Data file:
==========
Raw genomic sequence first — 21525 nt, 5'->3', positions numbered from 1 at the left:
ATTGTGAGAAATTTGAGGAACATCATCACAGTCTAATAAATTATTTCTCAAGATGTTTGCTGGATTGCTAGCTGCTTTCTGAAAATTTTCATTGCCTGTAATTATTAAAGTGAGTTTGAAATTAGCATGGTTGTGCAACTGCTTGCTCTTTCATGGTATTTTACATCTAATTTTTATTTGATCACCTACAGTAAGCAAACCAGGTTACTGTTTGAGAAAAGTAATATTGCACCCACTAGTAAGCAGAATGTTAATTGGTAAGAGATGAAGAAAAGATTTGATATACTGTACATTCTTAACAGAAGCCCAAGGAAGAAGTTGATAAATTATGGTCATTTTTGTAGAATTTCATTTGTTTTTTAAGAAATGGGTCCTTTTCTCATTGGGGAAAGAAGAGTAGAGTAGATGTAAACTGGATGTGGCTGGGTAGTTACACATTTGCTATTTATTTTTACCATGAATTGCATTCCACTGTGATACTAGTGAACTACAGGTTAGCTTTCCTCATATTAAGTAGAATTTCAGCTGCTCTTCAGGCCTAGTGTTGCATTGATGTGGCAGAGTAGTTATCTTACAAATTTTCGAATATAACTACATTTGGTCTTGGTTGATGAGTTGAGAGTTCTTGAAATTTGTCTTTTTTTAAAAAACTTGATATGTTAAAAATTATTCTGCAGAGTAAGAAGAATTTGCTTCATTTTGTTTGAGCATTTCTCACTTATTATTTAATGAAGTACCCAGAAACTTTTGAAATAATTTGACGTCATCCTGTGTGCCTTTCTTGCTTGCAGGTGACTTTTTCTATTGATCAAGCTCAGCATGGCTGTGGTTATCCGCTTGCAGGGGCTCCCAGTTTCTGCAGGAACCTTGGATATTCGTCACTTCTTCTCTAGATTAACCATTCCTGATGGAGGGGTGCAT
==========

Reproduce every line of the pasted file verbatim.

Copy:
Raw genomic sequence first — 21525 nt, 5'->3', positions numbered from 1 at the left:
ATTGTGAGAAATTTGAGGAACATCATCACAGTCTAATAAATTATTTCTCAAGATGTTTGCTGGATTGCTAGCTGCTTTCTGAAAATTTTCATTGCCTGTAATTATTAAAGTGAGTTTGAAATTAGCATGGTTGTGCAACTGCTTGCTCTTTCATGGTATTTTACATCTAATTTTTATTTGATCACCTACAGTAAGCAAACCAGGTTACTGTTTGAGAAAAGTAATATTGCACCCACTAGTAAGCAGAATGTTAATTGGTAAGAGATGAAGAAAAGATTTGATATACTGTACATTCTTAACAGAAGCCCAAGGAAGAAGTTGATAAATTATGGTCATTTTTGTAGAATTTCATTTGTTTTTTAAGAAATGGGTCCTTTTCTCATTGGGGAAAGAAGAGTAGAGTAGATGTAAACTGGATGTGGCTGGGTAGTTACACATTTGCTATTTATTTTTACCATGAATTGCATTCCACTGTGATACTAGTGAACTACAGGTTAGCTTTCCTCATATTAAGTAGAATTTCAGCTGCTCTTCAGGCCTAGTGTTGCATTGATGTGGCAGAGTAGTTATCTTACAAATTTTCGAATATAACTACATTTGGTCTTGGTTGATGAGTTGAGAGTTCTTGAAATTTGTCTTTTTTTAAAAAACTTGATATGTTAAAAATTATTCTGCAGAGTAAGAAGAATTTGCTTCATTTTGTTTGAGCATTTCTCACTTATTATTTAATGAAGTACCCAGAAACTTTTGAAATAATTTGACGTCATCCTGTGTGCCTTTCTTGCTTGCAGGTGACTTTTTCTATTGATCAAGCTCAGCATGGCTGTGGTTATCCGCTTGCAGGGGCTCCCAGTTTCTGCAGGAACCTTGGATATTCGTCACTTCTTCTCTAGATTAACCATTCCTGATGGAGGGGTGCAT